Ever feel like you have to go, but you know that your bladder is empty because you just voided? Then you pass gas, and the urgency is gone.

Why does this happen?

You may develop feelings of urinary urgency in the morning while still in bed; in the middle of the night; or randomly throughout the day.

You urinate but the urgency is still there. It’s not a strong urgency, but it’s noticeable nonetheless.

It may hang around for a while. Then you start passing gas. There may not be relief at first. But after a few more farts, you realize, “Hey, I no longer feel like I have to go.”

If this urgency despite an emptied bladder + passing gas + relief from urgency happens from time to time, then you’ll begin wondering why a buildup of gas – which originates in the intestines – makes you feel like you have to urinate.

“Gas or full bowels can cause a sensation of urinary urgency for a few reasons,” says Betsy Greenleaf, DO, a board certified urogynecologist and owner of Greenleaf Health & Wellness, a medical center dedicated to mind-body-spirit wellness.

“The bowels and bladder share the same nervous system, so that anything that bothers the intestines can be sensed in the bladder,” explains Dr. Greenleaf.

“This can also occur with diet. Inflammatory foods can trigger both the bladder and the bowel.”

Heavily processed foods such as cereal, baked goods and microwavable dinners are inflammatory.

Foods in their natural state or close to it are anti-inflammatory, such as fresh produce, nuts, seeds, grass-fed beef, wild-caught fish, brown rice, whole potatoes and whole yams.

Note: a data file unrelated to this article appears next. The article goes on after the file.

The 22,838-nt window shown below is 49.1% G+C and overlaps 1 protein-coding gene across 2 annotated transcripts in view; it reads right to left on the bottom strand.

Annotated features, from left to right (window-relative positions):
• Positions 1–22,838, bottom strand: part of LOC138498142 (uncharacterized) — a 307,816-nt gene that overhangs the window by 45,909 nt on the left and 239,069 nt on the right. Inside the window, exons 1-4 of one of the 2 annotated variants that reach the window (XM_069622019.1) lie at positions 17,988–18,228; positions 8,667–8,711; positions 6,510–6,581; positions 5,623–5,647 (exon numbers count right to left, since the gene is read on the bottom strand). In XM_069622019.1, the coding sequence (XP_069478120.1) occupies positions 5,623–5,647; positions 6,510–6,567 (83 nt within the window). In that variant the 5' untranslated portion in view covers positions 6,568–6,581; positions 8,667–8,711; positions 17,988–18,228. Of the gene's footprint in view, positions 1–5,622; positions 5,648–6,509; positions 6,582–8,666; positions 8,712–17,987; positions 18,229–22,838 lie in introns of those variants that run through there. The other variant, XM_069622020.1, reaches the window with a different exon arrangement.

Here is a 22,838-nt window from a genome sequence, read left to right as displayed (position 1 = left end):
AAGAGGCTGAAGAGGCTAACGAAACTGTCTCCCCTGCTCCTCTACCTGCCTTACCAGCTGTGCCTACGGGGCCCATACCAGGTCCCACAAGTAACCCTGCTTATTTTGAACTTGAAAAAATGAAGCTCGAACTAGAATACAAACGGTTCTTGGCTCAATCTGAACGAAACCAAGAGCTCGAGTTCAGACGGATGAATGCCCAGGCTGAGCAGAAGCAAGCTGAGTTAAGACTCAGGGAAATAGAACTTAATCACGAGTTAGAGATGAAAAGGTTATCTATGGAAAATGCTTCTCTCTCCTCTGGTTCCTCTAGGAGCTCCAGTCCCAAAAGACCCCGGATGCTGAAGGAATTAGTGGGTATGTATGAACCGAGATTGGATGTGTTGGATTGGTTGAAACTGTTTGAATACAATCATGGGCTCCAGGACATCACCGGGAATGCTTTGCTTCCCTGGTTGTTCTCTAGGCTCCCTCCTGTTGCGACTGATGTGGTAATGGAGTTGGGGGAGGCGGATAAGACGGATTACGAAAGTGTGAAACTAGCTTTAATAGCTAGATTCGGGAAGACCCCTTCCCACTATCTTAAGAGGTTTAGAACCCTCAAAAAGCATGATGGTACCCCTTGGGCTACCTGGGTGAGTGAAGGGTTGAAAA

Dr. Greenleaf says that mechanical pressure, too, can make a buildup of gas cause a feeling of having to urinate.

“Since the intestines and bladder are intimately located, distension of the bowels from gas can place pressure on the bladder, causing a sense of urinary urgency.

“This can be worsened in women who have had a hysterectomy or are postmenopausal since the uterus can sometimes act as a buffer between the bladder and the bowels.”

A postmenopausal uterus is shrunken, thus lessening the buffer effect.

Dr. Greenleaf is board certified in obstetrics/gynecology, female pelvic medicine and reconstructive surgery, and procedural medicine and aesthetics. She is host of Some of Your Parts Podcast and owner of the Pelvic Floor Store. Follow her on Instagram.
Lorra Garrick is a former personal trainer certified by the American Council on Exercise. At Bally Total Fitness she trained clients of all ages for fat loss, muscle building, fitness and improved health.
Top image: Freepik.com/jcomp